The 1,250-passenger, 16,631-ton Bahamas Celebration is the only ship in Celebration Cruise Line's fleet. First built in 1981 as Prinsesse Ragnhild, a ferry in Norway, the vessel was acquired by Celebration Cruise line in 2007. It saw major renovations -- to the tune of $55 million -- to public rooms and cabins before debuting in 2009.
In 2013, even more changes took place, including the introduction of two additional specialty restaurants, a number of design and cosmetic enhancements, and upgrades in the suite staterooms. There's plenty of evidence to reveal the ship's age, and although the public rooms and restaurants sparkle from these improvements, it's still by no means a luxury vessel.
About Celebration Cruise Line
Celebration Cruise Line fills the void left by Imperial Majesty Cruise Line, a similarly budget-minded offering that ceased operations in March 2009. After a year sailing from Port Everglades, the company relocated its ship north to its current home in Palm Beach.
Editor's note: Celebration Cruise Line ceased operations in 2014. It no longer offers Bahamas cruises.
The atmosphere on Bahamas Celebration, the sole ship in Celebration Cruise Line's fleet, is all about partying. The 1,250-passenger vessel sails every other night from the port of Palm Beach, Florida, to Freeport in the Bahamas, where it remains for a full day before returning. Another draw is the company's unique cruise-and-stay option that allows customers to disembark and stay at a partner hotel on Grand Bahama Island for two to six days, essentially making the ship a large passenger ferry.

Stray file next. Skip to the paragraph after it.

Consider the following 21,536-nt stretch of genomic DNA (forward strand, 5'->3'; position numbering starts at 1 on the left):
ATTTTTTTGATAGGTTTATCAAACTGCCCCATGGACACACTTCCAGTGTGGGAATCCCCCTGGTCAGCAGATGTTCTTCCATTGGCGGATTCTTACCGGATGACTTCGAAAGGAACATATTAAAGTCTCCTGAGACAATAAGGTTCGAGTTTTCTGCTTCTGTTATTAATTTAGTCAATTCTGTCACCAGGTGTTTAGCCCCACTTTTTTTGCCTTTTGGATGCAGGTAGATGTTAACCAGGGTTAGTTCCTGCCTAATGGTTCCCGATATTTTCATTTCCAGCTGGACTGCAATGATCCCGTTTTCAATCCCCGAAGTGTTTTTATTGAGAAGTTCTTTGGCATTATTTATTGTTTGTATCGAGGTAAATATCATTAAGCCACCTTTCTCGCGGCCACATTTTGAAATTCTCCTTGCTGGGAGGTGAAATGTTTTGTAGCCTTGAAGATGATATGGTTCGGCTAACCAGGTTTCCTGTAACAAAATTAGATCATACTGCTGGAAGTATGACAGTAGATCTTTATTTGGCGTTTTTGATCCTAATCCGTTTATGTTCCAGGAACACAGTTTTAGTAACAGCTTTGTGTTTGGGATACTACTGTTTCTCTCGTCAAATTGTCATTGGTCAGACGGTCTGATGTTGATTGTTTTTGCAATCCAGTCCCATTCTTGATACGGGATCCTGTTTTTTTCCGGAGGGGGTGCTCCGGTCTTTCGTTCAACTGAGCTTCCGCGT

That isn't surprising, given its history; the ship began as a converted car ferry. That means cabins are generally quite small, with roughly 50 being of the upper-lower berth variety. Moreover, there are no true balconies. (There are, however, four suites with enclosed balcony configurations.) That's because the open deck space is somewhat limited, also attributable to the fact that the ship was originally built for icy climes.
The main attractions of the two-night cruise are price and convenience: starting rates are often lower than those found on mainstream cruise lines. The quick turnaround time means little commitment, so it's an ideal way to try cruising. The catch is that the extra packages the company emphasizes at every opportunity (alcohol, excursions, specialty shows) are difficult to resist and can quickly add up.
Several complimentary dining venues are available, with two dinner seatings (6:15 p.m. and 8:30 p.m.). Specialty restaurants allow added options for an additional charge. The ship also features a pool area, kids clubs and waterslide, teen nightclub, spa and fitness center, casino, several bars and lounges, and 630-seat theater.
Onboard, passengers include many first-time cruisers, couples, international travelers, college students and Florida residents on weekend getaways. The average age varies from early 20s to late 60s, with most averaging around 40 to 50 years. Although there are some families with children, the cruise isn't geared toward them.
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